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yoga teachers

What Kind of Yoga is This?

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What Kind of Yoga is This?

"Oh, you're a yoga teacher. What kind of yoga do you teach?"

I get asked that a lot.

My yoga doesn't really have a name, nor is it any one thing -- it's hard to put into words something that is more than just physical.

To give the short answer I usually say that I teach an "alignment based flow".

But if they really wanted to sit and chat for a while, I'd tell them more:

At 90 Monkeys, our school, we teach a yoga that embraces three values:

• Longevity & Alignment

• Integrity in Community

• Life Affirming Philosophy

Our yoga focuses on good form to support longevity and sustainability in the body over time. Through intelligent alignment principles, sound biomechanics, and a workable understanding of anatomy, it offers a deep, efficacious practice to enhance the physical aspects of embodiment.

We value the power of community - one that is inclusive, honest, warm, and kind. We cherish collective support and seek to live with accountability for our energy and actions. We strive to be responsible for the earth and it's inhabitants and as such, value coming together in person (not just online!).

We start all endeavors saying yes to life -- receiving what the world presents us. We wish for humanity to love their life and appreciate the miracle of being alive. We enjoy having fun, value lineage, and believe living a conscious and skillful life is the secret to deep fulfillment.


This January we will be immersing into the worlds of this yoga path in our first ever - weekend format - 200 Hour Teacher Training in Boulder, CO.
Learn more and join us!

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5 Surprising Things You Can Do to Instantly be a Better Yoga Teacher

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5 Surprising Things You Can Do to Instantly be a Better Yoga Teacher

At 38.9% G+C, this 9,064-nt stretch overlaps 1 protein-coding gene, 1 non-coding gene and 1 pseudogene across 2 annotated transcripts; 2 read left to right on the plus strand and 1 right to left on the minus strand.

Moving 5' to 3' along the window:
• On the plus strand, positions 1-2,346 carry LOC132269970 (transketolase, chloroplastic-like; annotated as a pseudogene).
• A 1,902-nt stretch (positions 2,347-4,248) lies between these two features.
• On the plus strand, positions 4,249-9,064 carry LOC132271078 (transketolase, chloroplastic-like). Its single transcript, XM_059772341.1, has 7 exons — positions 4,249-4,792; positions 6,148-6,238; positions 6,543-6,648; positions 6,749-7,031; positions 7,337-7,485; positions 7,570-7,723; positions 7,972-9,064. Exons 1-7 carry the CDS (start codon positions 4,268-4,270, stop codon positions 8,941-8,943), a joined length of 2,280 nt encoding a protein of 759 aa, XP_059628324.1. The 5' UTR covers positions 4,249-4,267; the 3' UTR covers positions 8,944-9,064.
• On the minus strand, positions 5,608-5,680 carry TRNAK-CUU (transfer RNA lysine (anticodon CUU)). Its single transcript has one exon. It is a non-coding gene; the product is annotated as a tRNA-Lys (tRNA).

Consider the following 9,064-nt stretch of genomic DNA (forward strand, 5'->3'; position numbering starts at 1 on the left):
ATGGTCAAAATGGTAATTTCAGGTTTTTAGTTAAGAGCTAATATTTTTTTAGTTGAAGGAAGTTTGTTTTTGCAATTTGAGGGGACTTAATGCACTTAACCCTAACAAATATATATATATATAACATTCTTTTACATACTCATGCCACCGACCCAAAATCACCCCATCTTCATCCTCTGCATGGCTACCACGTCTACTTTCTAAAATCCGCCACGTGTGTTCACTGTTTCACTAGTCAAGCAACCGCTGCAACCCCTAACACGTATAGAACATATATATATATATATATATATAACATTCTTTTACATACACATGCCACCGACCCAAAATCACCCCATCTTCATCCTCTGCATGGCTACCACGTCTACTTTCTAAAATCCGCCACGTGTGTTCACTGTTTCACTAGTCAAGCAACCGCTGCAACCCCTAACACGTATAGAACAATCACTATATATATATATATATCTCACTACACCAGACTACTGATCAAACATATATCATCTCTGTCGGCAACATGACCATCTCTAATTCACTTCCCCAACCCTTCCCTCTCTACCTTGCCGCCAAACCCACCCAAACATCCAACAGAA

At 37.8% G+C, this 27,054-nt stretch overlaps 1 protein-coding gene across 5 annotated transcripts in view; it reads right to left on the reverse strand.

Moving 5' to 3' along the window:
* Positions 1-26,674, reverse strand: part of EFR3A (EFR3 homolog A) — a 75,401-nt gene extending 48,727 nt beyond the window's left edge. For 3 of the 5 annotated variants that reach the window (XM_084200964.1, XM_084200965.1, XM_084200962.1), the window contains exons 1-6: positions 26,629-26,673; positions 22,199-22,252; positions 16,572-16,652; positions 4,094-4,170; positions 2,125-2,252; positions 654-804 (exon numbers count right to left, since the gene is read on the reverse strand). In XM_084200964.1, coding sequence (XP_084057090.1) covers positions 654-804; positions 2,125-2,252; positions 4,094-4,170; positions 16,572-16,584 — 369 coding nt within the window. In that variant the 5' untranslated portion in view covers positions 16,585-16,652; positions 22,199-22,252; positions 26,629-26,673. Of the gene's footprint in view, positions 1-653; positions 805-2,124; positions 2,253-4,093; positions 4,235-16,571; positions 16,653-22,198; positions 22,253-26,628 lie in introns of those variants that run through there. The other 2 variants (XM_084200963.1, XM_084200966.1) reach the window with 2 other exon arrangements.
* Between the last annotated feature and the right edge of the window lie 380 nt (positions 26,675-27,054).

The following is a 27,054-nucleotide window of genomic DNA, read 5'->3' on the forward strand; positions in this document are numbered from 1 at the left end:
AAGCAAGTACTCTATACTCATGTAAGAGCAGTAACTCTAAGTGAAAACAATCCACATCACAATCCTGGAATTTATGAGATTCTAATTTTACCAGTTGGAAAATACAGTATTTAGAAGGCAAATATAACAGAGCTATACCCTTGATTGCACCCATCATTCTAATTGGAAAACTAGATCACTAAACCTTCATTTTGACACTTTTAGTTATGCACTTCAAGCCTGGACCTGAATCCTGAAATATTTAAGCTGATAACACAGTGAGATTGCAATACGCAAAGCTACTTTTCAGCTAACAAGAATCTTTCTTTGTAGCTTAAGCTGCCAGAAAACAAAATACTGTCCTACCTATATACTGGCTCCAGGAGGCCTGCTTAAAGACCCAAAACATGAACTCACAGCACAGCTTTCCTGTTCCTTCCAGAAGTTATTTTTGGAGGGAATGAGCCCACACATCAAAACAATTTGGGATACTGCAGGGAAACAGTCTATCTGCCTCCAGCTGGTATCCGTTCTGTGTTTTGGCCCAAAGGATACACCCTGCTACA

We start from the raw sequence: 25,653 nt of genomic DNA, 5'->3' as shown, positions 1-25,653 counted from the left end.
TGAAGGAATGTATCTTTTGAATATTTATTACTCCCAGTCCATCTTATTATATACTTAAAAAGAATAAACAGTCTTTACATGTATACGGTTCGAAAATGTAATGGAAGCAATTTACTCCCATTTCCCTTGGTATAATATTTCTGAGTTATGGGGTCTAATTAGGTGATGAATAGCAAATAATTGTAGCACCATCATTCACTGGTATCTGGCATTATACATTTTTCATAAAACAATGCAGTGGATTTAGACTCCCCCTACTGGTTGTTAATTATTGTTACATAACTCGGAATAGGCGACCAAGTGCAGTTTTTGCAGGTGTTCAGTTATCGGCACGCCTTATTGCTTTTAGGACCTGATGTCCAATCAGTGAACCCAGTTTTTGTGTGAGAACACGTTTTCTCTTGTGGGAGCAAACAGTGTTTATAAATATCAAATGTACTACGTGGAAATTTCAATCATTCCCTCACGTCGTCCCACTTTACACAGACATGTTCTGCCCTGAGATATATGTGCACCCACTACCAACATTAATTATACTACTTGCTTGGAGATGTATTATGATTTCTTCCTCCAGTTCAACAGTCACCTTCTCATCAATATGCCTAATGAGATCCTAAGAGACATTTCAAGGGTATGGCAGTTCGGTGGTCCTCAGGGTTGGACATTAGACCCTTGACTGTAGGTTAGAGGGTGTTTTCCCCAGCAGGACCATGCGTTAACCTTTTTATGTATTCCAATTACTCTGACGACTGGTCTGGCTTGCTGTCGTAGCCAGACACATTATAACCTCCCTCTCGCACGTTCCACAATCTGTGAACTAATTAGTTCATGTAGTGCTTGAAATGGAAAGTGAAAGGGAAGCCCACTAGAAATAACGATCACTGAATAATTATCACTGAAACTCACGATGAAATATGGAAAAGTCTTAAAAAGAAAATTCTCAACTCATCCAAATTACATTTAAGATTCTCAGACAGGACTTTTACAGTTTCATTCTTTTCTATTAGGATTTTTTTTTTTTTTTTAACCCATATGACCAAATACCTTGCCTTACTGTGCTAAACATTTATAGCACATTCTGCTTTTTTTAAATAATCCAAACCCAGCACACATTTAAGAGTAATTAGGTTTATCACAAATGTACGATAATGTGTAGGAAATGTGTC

Seven years ago, if I asked the average yoga student whether they were interested in supplementing their local yoga classes with a yearly yoga retreat abroad, a big yoga conference, or a summer festival, the answer would have been a resounding “HELL, YEAH!”

Fast forward to 2018, and I’m certain that if I asked that same question to an average yoga student, I’d get a puzzled look, followed by a “No, probably not. If I taught yoga, maybe I would?”

Increasingly it seems that yoga events like weekend workshops, retreats, festivals, and conferences, which offer more in-depth opportunities to study and practice than ongoing classes, are much more highly attended by yoga teachers than yoga students.

Have you noticed this trend too?

As someone who loved attending workshops before I became a teacher, and who has witnessed non-teaching students radically change their lives after being on retreat or attending a conference, it saddens me that such a large percentage of our yoga students are not attending supplemental yoga events.

And it begs the question: why?

Let me be frank with my theory on this:

  • Only a small minority of yoga teachers convey to their students that yoga is a practice rather than an activity.
  • The majority are not doing this. A lot of well-meaning teachers are leading exercise classes with occasional sprinkles of feel-good, self-help sound bites, not yoga. (Before you jump on me and say that "yoga is anything you make it", please keep reading...)
  • The majority of yoga teachers are not teaching their students how to embody their practice on the mat in their day-to-day lives.

I know I’m generalizing, but if this is the majority, would a student value traveling abroad to deepen their practice by doing five hours of yoga a day? Would they schlep to a ski resort in order to learn from senior teachers and keep company with other students on the spiritual path?

Probably not.

Yoga teachers, on the other hand, value supplemental yoga because their teacher trainers have taught them that yoga is more than just sweating and stretching.